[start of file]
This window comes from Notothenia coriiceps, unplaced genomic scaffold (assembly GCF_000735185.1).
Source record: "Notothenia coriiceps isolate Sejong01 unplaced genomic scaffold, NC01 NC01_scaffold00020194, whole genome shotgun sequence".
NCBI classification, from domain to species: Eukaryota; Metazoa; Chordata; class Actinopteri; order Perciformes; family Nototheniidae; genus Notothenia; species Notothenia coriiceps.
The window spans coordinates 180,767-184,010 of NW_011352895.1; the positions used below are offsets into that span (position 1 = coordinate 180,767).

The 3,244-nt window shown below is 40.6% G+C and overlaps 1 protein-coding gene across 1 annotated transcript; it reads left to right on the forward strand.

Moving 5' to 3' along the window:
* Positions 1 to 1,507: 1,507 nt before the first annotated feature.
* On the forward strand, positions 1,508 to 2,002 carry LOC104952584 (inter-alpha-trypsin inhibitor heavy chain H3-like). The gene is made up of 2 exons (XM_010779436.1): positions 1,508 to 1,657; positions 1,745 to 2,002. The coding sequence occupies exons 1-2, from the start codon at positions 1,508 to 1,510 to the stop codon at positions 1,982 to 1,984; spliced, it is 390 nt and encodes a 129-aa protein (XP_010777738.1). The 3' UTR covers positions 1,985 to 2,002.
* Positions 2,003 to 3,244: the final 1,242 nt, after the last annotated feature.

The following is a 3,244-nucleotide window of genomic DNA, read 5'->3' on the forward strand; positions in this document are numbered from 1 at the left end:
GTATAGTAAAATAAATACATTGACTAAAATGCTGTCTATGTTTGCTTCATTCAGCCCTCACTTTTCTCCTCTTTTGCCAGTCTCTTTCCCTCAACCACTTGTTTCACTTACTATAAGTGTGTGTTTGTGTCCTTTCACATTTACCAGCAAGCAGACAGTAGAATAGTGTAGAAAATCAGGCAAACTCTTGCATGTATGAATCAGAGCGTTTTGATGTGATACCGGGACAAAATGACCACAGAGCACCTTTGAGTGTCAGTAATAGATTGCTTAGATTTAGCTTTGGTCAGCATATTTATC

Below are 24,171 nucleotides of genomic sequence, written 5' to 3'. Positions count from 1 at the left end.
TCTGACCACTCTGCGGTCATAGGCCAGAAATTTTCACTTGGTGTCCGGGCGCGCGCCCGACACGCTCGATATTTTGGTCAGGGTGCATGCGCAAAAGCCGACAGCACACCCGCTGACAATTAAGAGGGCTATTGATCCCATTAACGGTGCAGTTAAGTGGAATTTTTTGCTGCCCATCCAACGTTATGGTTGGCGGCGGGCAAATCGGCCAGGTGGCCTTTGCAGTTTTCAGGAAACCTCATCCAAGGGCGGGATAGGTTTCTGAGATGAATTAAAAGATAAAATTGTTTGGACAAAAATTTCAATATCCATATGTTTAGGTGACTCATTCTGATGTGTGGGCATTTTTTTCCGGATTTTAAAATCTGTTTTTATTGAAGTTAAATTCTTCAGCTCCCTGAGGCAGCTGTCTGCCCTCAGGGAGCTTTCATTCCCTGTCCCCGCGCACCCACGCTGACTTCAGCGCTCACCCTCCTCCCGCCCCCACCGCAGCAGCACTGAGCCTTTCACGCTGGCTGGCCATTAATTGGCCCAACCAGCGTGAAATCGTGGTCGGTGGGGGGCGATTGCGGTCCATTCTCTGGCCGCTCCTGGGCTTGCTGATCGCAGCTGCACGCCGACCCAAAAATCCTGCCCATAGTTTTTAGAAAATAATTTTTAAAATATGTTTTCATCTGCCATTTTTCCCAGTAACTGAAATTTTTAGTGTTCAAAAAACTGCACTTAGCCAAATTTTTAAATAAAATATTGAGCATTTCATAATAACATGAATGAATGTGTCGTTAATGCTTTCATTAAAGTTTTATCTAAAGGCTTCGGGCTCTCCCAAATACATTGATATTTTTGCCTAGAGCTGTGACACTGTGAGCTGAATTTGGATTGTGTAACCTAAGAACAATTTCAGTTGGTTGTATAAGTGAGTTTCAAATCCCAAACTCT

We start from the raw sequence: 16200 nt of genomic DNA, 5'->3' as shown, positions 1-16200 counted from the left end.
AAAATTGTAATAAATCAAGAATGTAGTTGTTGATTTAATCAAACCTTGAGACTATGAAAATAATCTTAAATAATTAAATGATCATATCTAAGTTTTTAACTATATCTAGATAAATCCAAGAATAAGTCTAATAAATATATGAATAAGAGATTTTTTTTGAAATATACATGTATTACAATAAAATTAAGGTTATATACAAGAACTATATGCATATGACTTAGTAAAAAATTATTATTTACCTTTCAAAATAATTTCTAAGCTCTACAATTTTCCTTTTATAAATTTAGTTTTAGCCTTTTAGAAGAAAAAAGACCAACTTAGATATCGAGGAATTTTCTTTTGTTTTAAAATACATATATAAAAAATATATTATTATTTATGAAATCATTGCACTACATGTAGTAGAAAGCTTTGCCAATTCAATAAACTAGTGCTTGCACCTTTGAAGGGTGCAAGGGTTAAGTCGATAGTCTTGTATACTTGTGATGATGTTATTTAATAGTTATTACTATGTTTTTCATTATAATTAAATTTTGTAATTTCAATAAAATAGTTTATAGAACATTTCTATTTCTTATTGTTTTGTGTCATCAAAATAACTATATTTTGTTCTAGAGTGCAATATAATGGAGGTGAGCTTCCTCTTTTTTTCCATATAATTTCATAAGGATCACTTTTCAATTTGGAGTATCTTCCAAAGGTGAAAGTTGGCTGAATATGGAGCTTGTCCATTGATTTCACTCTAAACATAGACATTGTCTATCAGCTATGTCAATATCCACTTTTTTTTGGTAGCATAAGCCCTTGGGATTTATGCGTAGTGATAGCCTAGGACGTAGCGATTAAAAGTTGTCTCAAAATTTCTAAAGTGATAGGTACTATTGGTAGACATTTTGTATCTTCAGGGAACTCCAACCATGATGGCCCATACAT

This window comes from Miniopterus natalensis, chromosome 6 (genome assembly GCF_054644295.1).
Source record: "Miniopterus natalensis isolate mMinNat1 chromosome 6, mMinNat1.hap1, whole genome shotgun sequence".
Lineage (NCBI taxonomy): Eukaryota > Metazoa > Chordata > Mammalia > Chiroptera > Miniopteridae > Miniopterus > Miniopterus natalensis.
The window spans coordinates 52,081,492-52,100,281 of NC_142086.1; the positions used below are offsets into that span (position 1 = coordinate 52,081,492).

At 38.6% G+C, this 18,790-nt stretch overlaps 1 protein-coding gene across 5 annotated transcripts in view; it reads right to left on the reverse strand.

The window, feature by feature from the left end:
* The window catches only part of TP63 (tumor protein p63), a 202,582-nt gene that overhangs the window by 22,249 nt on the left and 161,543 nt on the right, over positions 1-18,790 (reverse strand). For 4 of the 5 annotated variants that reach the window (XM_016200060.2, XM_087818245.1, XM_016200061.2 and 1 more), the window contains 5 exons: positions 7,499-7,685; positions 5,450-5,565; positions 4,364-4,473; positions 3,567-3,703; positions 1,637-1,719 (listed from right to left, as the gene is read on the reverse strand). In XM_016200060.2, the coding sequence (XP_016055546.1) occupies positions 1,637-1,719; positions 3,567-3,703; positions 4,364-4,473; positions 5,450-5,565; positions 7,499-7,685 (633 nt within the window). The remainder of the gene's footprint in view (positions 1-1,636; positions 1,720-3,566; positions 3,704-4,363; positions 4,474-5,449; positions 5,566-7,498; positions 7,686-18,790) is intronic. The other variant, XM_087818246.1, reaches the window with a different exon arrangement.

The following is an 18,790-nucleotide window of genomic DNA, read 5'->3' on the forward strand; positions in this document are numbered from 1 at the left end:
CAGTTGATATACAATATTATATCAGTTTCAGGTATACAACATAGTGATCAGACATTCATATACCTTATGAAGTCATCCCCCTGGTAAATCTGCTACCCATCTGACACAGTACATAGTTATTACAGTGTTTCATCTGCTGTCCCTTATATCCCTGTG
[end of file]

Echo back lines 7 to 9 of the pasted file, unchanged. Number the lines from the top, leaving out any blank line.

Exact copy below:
* Positions 1 to 1,507: 1,507 nt before the first annotated feature.
* On the forward strand, positions 1,508 to 2,002 carry LOC104952584 (inter-alpha-trypsin inhibitor heavy chain H3-like). The gene is made up of 2 exons (XM_010779436.1): positions 1,508 to 1,657; positions 1,745 to 2,002. The coding sequence occupies exons 1-2, from the start codon at positions 1,508 to 1,510 to the stop codon at positions 1,982 to 1,984; spliced, it is 390 nt and encodes a 129-aa protein (XP_010777738.1). The 3' UTR covers positions 1,985 to 2,002.
* Positions 2,003 to 3,244: the final 1,242 nt, after the last annotated feature.